Now to get serious for a moment. A good while back, I wrote a post about a service failure related to a product branded by CVS Pharmacies https://bit.ly/2DTcAgY
That little essay concluded with this:
“One thing is certainly true. I will not be ignored. And, thus, we are here, using the only tool at my disposal to try to shame CVS into responding to my documented complaint about a product sold under its brand. This is not the end of this saga but the beginning. I intend to file complaints in the near future with the Better Business Bureau and such other consumer protection agencies in New York City as I can find. CVS, this could all have been avoided if you had just acted responsibly.”
Not being one to make idle threats, I did what I had said and, finally, the sleeping giant awakened. Recall that I first contacted CVS in June 2018 about the damage caused by its product that had melted against the bathroom wall. My complaints to the Better Business Bureau and the NYC Department of Consumer Affairs apparently got their attention. A CVS message to the BBB took the issue back to Medline Industries that handles such things.
After the usual form apologies and assurances about how seriously they take the quality of their products and “value others input,” Medline, in October, told me this was the first such complaint and that “the issue is considered to be isolated.” Then,
“It is likely that the issue occurred due to harsh conditions such as high heat and humidity in the storage area. All sanitary napkins, diapers and most food products are printed using the same technology that is used for this product and under normal conditions this issue does not occur. It is our recommendation that packages such as this should be kept in a drawer or cabinet where the exposure of the product to harsh conditions is minimal.”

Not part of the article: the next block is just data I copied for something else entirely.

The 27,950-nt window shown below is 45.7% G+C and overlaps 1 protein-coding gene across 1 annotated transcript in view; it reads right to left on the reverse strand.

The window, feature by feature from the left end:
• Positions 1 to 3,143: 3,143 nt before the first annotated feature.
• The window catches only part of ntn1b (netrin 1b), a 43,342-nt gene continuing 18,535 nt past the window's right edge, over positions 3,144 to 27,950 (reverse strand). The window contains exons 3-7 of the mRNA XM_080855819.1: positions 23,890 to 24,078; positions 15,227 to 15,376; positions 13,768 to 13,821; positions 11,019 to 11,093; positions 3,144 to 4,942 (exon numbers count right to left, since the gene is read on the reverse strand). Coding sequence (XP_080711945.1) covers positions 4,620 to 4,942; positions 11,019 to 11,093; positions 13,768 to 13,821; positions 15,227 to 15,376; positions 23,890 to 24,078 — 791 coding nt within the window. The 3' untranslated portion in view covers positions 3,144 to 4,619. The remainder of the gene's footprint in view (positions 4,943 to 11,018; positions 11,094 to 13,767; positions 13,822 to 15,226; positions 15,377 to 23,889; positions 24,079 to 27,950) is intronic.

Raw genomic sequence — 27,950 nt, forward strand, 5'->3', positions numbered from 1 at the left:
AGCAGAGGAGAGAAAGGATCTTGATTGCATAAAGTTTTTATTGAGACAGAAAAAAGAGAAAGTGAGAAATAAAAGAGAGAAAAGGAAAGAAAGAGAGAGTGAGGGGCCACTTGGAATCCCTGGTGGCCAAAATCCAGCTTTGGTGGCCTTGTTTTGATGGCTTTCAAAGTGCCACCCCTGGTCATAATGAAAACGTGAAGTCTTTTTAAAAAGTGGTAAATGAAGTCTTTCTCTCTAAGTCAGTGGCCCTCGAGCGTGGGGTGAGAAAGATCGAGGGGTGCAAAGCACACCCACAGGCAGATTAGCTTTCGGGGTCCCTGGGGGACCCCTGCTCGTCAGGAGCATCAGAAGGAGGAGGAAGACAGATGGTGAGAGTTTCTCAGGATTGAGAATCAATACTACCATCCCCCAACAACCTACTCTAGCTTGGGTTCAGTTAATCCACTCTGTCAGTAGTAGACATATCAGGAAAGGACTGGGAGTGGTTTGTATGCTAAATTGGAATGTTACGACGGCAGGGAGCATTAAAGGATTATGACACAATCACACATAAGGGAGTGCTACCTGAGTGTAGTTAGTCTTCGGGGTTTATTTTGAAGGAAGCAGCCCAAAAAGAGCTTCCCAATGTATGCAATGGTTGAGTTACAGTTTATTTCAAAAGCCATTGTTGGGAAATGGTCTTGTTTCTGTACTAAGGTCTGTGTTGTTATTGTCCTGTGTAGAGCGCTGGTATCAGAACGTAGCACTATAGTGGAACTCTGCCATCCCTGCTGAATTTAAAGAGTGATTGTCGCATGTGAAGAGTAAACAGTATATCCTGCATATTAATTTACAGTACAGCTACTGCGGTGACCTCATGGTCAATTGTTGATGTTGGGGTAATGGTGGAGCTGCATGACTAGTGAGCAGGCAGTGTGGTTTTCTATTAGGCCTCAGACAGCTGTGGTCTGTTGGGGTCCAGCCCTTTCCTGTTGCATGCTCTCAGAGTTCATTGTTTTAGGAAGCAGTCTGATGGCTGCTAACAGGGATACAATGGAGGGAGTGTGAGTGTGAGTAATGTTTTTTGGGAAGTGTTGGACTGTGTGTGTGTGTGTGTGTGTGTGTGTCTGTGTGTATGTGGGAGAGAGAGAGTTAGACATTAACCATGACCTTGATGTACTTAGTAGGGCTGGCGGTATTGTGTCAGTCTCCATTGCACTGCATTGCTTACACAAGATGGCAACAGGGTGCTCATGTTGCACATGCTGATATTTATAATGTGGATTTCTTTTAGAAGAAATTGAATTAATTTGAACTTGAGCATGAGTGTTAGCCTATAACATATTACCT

My English translation of the Medline message:
“We don’t deny the problem occurred, but it’s your own fault because of the “likely … harsh conditions” in your bathroom (high heat and humidity) which are not “normal conditions” for a bathroom so you need to seal the product in a heat and humidity proof drawer or cabinet which we are sure, without investigation, you can readily find to protect this product that cost less than $3.00. While we would have to recognize there is no warning about “harsh conditions” on the package, you are surely aware of the famous old saying, “buyer beware,” so take ownership of your trust, however misplaced, in our branded products and go have yourself a lovely day in the harsh conditions in your bathroom.”
Oh, yes, CVS did not refund the price of the product, presumably because the whole thing was my fault for maintaining “harsh conditions” in my bathroom. Nothing more to say, except that this decision has cost and will continue to cost CVS a vastly larger, though in the scheme of its business, an insignificant loss, in diverted business to its competitor at … Amazon.
To end on a more positive note, in keeping with the season, we recently ordered, in person at the local Whole Foods store, a cake for an event. We wrote on a note the message that was to be iced on the cake. It was not a hugely expensive cake but it was a nice one for our small group. We were told to pick it up at 10 am on the date of the event. We arrived on time and were met with “what cake?”
It took all of two seconds for the assistant manager, who happened to be in the bakery section that day, to direct the staff to prepare the cake immediately, with the prescribed icing and “there will be no charge.”
THAT, ladies and gentlemen, is how it is done. It’s called customer service. No arguments, no excuses, just fixed it. Done and done.
Have a happy holiday weekend. Shop until you drop, if you must. Keep your guard up and stay safe.